The New Yorker Wins Its First Peabody Award, for “Reeducated”

The New Yorker received its first Peabody Award on Tuesday, in the Immersive & Interactive category, for “Reeducated,” a combined virtual-reality documentary and interactive feature that exposed the inside of a secret detention camp in Xinjiang, China. Based on the testimony of multiple survivors, including three men who were imprisoned at the same facility, “Reeducated” supplements rare eyewitness accounts with visual renderings of what is likely the largest mass internment of ethnic and religious minorities since the Second World War.

In the V.R. documentary, viewers enter a “reeducation” camp, one of many sites constructed by the Chinese government to suppress Uighurs and other Turkic and Muslim minorities. Using firsthand testimony and hand-drawn animation, the three-dimensionsal film re-creates the experiences of Erbaqyt Otarbai, Orynbek Koksebek, and Amanzhan Seituly, who each endured some combination of political indoctrination, solitary confinement, and torture during their time in Chinese custody. The interactive feature provides additional context about China’s campaign of persecution, including the ubiquitous use of surveillance cameras and police checkpoints to track minority populations and quash expressions of minority culture across Xinjiang.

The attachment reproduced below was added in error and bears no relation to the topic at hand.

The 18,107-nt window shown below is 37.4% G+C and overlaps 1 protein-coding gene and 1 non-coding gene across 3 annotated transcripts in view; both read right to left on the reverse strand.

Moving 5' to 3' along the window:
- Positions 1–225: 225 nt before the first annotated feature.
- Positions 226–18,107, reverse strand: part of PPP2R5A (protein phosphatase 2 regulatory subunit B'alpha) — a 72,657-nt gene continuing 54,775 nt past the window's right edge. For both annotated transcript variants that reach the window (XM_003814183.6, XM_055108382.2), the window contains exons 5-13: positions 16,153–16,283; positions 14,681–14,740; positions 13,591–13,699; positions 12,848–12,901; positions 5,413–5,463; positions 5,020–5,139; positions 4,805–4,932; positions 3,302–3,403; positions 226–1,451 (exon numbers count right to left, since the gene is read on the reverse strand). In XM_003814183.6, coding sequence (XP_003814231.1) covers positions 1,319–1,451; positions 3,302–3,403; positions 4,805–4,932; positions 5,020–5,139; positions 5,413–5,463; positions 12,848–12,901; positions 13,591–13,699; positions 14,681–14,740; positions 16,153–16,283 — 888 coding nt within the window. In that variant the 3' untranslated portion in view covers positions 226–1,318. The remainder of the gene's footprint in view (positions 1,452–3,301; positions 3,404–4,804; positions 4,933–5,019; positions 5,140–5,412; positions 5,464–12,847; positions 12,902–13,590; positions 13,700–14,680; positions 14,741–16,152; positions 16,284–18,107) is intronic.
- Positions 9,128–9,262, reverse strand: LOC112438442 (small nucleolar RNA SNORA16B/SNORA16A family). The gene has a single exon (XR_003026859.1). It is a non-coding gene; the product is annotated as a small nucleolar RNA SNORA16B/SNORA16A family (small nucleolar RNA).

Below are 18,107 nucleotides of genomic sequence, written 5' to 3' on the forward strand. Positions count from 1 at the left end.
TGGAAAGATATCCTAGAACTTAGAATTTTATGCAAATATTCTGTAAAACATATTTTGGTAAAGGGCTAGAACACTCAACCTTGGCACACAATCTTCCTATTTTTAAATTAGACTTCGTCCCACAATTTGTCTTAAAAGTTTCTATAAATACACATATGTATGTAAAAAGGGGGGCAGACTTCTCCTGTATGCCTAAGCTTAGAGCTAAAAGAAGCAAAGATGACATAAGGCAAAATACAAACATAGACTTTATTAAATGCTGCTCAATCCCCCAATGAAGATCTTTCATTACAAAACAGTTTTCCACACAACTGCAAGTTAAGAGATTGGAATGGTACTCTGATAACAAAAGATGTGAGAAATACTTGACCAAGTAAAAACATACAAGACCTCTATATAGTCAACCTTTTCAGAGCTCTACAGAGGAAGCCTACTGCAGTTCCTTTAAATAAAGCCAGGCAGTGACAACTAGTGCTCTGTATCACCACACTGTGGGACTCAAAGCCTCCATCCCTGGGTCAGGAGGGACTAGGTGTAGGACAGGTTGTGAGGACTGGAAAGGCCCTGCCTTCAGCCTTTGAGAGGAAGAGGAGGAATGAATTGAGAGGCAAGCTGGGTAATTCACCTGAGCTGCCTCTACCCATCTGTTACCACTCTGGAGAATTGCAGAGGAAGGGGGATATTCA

Sam Wolson, who directed both the film and the animation used in the interactive, will accept the Peabody Award on behalf of The New Yorker at an awards ceremony in Los Angeles on June 11th. “Reeducated,” which is based on reporting by Ben Mauk, won an Emmy, the magazine’s first, in September, after screening at the Venice Film Festival and SXSW, where it received special jury recognition.

“The ‘Reeducated’ project is an extraordinary journalistic accomplishment, using innovative storytelling techniques to give audiences an unprecedented understanding of one of the worst human-rights abuses in decades. I’m so proud of The New Yorker team behind this work and honored by the recognition from the Peabody jurors,” David Remnick, the editor of The New Yorker, said.

The film and interactive were supported by the Pulitzer Center, the Eyebeam Center for the Future of Journalism, and the Online News Association. ♦

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